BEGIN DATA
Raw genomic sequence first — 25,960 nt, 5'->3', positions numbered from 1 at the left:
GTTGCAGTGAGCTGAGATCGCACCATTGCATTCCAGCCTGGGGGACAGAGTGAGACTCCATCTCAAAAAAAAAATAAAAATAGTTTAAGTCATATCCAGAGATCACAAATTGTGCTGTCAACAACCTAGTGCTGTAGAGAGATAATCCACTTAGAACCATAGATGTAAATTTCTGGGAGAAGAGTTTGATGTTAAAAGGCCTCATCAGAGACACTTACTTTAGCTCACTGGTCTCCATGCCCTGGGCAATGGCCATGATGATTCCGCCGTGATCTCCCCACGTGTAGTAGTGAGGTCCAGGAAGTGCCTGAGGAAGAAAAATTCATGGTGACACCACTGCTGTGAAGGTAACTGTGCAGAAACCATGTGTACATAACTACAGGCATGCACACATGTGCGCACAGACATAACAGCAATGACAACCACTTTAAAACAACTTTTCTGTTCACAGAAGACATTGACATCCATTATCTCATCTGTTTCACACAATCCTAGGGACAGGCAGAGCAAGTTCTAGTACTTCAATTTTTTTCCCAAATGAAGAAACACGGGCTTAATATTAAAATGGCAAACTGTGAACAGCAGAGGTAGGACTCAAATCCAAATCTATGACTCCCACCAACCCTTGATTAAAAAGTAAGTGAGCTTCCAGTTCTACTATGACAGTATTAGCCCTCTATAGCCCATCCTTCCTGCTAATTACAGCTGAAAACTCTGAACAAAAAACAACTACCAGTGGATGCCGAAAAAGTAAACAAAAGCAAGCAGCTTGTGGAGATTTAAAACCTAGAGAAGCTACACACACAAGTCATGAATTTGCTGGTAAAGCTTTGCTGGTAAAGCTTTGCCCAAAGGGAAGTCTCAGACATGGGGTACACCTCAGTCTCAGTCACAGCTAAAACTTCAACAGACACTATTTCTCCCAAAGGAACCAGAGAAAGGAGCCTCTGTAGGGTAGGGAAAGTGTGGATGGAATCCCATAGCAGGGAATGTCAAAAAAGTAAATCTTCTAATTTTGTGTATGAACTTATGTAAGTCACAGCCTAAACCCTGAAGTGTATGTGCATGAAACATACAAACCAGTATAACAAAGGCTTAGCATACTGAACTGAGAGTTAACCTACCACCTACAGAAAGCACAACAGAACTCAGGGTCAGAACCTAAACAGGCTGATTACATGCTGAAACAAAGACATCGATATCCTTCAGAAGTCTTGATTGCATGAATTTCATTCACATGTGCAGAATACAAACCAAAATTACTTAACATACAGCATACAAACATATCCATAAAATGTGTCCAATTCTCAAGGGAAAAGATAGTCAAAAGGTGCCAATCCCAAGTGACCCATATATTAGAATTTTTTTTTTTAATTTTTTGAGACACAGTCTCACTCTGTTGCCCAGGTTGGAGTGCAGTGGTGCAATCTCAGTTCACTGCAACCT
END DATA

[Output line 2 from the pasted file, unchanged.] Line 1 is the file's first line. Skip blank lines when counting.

GTTGCAGTGAGCTGAGATCGCACCATTGCATTCCAGCCTGGGGGACAGAGTGAGACTCCATCTCAAAAAAAAAATAAAAATAGTTTAAGTCATATCCAGAGATCACAAATTGTGCTGTCAACAACCTAGTGCTGTAGAGAGATAATCCACTTAGAACCATAGATGTAAATTTCTGGGAGAAGAGTTTGATGTTAAAAGGCCTCATCAGAGACACTTACTTTAGCTCACTGGTCTCCATGCCCTGGGCAATGGCCATGATGATTCCGCCGTGATCTCCCCACGTGTAGTAGTGAGGTCCAGGAAGTGCCTGAGGAAGAAAAATTCATGGTGACACCACTGCTGTGAAGGTAACTGTGCAGAAACCATGTGTACATAACTACAGGCATGCACACATGTGCGCACAGACATAACAGCAATGACAACCACTTTAAAACAACTTTTCTGTTCACAGAAGACATTGACATCCATTATCTCATCTGTTTCACACAATCCTAGGGACAGGCAGAGCAAGTTCTAGTACTTCAATTTTTTTCCCAAATGAAGAAACACGGGCTTAATATTAAAATGGCAAACTGTGAACAGCAGAGGTAGGACTCAAATCCAAATCTATGACTCCCACCAACCCTTGATTAAAAAGTAAGTGAGCTTCCAGTTCTACTATGACAGTATTAGCCCTCTATAGCCCATCCTTCCTGCTAATTACAGCTGAAAACTCTGAACAAAAAACAACTACCAGTGGATGCCGAAAAAGTAAACAAAAGCAAGCAGCTTGTGGAGATTTAAAACCTAGAGAAGCTACACACACAAGTCATGAATTTGCTGGTAAAGCTTTGCTGGTAAAGCTTTGCCCAAAGGGAAGTCTCAGACATGGGGTACACCTCAGTCTCAGTCACAGCTAAAACTTCAACAGACACTATTTCTCCCAAAGGAACCAGAGAAAGGAGCCTCTGTAGGGTAGGGAAAGTGTGGATGGAATCCCATAGCAGGGAATGTCAAAAAAGTAAATCTTCTAATTTTGTGTATGAACTTATGTAAGTCACAGCCTAAACCCTGAAGTGTATGTGCATGAAACATACAAACCAGTATAACAAAGGCTTAGCATACTGAACTGAGAGTTAACCTACCACCTACAGAAAGCACAACAGAACTCAGGGTCAGAACCTAAACAGGCTGATTACATGCTGAAACAAAGACATCGATATCCTTCAGAAGTCTTGATTGCATGAATTTCATTCACATGTGCAGAATACAAACCAAAATTACTTAACATACAGCATACAAACATATCCATAAAATGTGTCCAATTCTCAAGGGAAAAGATAGTCAAAAGGTGCCAATCCCAAGTGACCCATATATTAGAATTTTTTTTTTTAATTTTTTGAGACACAGTCTCACTCTGTTGCCCAGGTTGGAGTGCAGTGGTGCAATCTCAGTTCACTGCAACCT